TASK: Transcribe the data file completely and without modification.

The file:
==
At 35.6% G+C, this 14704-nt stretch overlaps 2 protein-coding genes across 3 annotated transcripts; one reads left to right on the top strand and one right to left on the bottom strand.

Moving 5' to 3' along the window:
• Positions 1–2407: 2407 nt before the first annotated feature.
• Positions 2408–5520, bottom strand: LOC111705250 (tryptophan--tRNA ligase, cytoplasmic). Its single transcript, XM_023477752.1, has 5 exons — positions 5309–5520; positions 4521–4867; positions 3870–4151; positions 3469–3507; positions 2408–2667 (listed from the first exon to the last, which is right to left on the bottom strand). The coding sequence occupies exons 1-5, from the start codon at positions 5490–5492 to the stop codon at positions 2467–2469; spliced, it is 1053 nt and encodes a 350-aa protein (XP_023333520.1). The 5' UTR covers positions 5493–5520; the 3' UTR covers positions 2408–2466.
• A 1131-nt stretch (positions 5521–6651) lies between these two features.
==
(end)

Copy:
At 35.6% G+C, this 14704-nt stretch overlaps 2 protein-coding genes across 3 annotated transcripts; one reads left to right on the top strand and one right to left on the bottom strand.

Moving 5' to 3' along the window:
• Positions 1–2407: 2407 nt before the first annotated feature.
• Positions 2408–5520, bottom strand: LOC111705250 (tryptophan--tRNA ligase, cytoplasmic). Its single transcript, XM_023477752.1, has 5 exons — positions 5309–5520; positions 4521–4867; positions 3870–4151; positions 3469–3507; positions 2408–2667 (listed from the first exon to the last, which is right to left on the bottom strand). The coding sequence occupies exons 1-5, from the start codon at positions 5490–5492 to the stop codon at positions 2467–2469; spliced, it is 1053 nt and encodes a 350-aa protein (XP_023333520.1). The 5' UTR covers positions 5493–5520; the 3' UTR covers positions 2408–2466.
• A 1131-nt stretch (positions 5521–6651) lies between these two features.